The Internet, which grew up in a state of anarchy, looks set to continue on its unconstrained path after a UN working group failed to agree on a strategy to move the Internet forward. The news, has been welcomed by one of the UK's more tech-savvy MPs.
The group reported on its findings last week and decided that the most important issue is that no single company or organisation should be allowed to dominate the Internet. Four possible ways forward have been proposed.
The report says that "no single government should have a pre-eminent role in relation to international Internet governance". However the Bush administration's position, announced last month, is that the US should retain its key interest in controlling the development of the Internet.
UN Secretary-General Kofi Annan has long pressed industry, government and private interest groups to ensure that people in poor nations have greater access to the Internet. But while Annan has fought for the rights of the poorer nations, others have been fighting to retain the status quo.
Labour MP and spokesman on the Internet, Derek Wyatt, welcomed the stalemate. "We should be eternally grateful that the UN has failed to reach agreement, it's the last thing we want," he told ZDNet UK. "It would be singularly inappropriate for that mid-20th century body, which is badly in need of a total refit, to take on anything as radical as Internet governance."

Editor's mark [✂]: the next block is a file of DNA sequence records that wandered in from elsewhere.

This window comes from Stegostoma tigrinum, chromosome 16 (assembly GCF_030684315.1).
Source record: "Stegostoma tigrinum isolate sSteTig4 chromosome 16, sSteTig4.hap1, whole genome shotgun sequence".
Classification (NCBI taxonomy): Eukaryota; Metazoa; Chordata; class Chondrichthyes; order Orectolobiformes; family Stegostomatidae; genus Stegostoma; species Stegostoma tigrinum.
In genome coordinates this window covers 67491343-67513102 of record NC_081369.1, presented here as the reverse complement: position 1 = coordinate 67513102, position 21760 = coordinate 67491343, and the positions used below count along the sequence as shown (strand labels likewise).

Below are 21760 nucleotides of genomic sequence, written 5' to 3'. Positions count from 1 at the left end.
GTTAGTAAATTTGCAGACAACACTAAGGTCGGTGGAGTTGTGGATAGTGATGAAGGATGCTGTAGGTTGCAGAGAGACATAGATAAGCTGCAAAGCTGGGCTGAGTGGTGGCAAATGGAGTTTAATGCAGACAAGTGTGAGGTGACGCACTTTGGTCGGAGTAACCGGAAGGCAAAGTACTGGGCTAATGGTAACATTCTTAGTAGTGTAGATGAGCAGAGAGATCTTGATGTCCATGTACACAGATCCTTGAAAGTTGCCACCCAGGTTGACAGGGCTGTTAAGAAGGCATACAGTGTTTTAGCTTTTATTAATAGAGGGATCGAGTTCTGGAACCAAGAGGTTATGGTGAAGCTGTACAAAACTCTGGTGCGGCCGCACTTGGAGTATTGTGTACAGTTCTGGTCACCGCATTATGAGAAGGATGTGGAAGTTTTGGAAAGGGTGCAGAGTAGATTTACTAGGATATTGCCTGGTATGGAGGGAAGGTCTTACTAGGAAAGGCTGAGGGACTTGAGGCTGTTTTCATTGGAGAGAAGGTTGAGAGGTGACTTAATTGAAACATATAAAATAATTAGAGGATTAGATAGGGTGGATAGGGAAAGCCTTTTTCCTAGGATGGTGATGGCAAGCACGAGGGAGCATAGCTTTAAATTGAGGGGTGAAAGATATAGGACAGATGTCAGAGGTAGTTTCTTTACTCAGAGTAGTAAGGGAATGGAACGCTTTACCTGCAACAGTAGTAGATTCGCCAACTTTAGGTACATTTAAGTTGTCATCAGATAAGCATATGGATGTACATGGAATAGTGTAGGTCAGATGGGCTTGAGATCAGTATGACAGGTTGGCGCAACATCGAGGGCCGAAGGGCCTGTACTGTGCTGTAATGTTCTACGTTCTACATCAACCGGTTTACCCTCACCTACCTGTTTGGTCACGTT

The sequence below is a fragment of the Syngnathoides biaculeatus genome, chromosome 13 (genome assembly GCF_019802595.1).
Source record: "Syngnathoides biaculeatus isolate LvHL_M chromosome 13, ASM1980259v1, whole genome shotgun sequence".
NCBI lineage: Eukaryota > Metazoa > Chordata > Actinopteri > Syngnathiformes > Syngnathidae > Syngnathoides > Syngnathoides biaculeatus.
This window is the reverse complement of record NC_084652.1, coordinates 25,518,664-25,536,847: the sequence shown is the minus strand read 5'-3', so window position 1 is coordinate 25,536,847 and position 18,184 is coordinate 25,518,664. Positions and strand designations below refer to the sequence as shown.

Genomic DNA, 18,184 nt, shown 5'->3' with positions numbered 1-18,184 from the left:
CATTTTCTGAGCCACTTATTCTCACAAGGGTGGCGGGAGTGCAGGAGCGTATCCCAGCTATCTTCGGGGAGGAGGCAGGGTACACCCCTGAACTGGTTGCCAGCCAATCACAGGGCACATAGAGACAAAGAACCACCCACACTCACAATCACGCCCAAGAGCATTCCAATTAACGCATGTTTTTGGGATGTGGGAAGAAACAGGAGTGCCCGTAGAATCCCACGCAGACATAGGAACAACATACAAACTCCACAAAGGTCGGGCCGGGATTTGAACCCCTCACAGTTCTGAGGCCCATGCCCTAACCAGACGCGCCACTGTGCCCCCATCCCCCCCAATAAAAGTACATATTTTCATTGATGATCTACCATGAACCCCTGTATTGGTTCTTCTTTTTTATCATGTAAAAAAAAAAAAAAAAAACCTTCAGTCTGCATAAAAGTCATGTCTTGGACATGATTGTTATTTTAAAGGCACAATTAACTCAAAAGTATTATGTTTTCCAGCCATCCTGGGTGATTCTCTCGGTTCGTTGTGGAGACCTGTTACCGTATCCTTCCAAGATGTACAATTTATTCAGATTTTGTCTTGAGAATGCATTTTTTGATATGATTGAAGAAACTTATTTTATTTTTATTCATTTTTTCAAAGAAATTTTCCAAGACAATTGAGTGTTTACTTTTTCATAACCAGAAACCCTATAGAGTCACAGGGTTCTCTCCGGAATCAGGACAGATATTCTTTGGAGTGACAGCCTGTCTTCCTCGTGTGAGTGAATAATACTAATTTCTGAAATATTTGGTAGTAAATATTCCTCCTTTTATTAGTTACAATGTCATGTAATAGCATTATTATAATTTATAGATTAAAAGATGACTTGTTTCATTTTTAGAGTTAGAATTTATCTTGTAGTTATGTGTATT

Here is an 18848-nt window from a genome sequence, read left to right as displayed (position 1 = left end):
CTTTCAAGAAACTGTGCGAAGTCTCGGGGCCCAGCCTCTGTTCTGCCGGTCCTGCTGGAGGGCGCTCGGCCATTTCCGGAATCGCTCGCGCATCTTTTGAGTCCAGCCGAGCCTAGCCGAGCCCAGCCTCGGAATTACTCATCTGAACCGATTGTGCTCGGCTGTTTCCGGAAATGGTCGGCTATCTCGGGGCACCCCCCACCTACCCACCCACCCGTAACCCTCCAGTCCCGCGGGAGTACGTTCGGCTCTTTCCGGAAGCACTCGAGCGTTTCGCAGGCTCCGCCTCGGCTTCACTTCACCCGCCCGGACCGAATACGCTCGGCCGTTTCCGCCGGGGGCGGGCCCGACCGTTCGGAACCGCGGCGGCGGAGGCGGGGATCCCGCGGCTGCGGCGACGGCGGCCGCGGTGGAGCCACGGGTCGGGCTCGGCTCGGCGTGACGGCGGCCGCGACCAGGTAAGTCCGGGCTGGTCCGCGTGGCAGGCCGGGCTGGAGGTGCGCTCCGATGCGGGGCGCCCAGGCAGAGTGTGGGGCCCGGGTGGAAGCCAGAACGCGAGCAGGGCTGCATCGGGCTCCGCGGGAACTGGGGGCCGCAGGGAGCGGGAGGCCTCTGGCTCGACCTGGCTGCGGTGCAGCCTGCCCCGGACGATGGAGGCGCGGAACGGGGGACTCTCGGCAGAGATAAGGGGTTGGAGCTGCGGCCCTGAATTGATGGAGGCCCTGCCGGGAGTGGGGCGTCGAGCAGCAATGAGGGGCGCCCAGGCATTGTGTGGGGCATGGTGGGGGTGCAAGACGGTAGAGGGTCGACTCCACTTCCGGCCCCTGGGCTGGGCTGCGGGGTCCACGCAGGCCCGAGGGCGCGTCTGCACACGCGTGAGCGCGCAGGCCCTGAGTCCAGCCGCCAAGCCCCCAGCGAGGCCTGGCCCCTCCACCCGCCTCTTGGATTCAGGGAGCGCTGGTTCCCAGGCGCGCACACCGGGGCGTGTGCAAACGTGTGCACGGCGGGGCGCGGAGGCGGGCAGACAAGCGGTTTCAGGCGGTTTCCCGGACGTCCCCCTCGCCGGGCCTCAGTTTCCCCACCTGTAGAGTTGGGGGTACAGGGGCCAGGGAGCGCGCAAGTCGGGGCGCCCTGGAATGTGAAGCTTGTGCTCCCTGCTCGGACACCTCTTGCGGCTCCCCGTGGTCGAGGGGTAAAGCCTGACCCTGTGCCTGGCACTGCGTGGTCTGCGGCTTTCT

Among the governance options put forward by the UN group were a continuation of the current system; creation of a world body to address public policy issues stemming from the work of the ICANN; and creation of a body to address a broader range of public policy issues. The fourth option is to create three bodies, one to address policy issues, one for oversight and one for global coordination.
The group also recommended a coordinated global effort to combat spam and urged that law enforcement authorities respect the right to freedom of expression when they crack down on Internet-related crimes.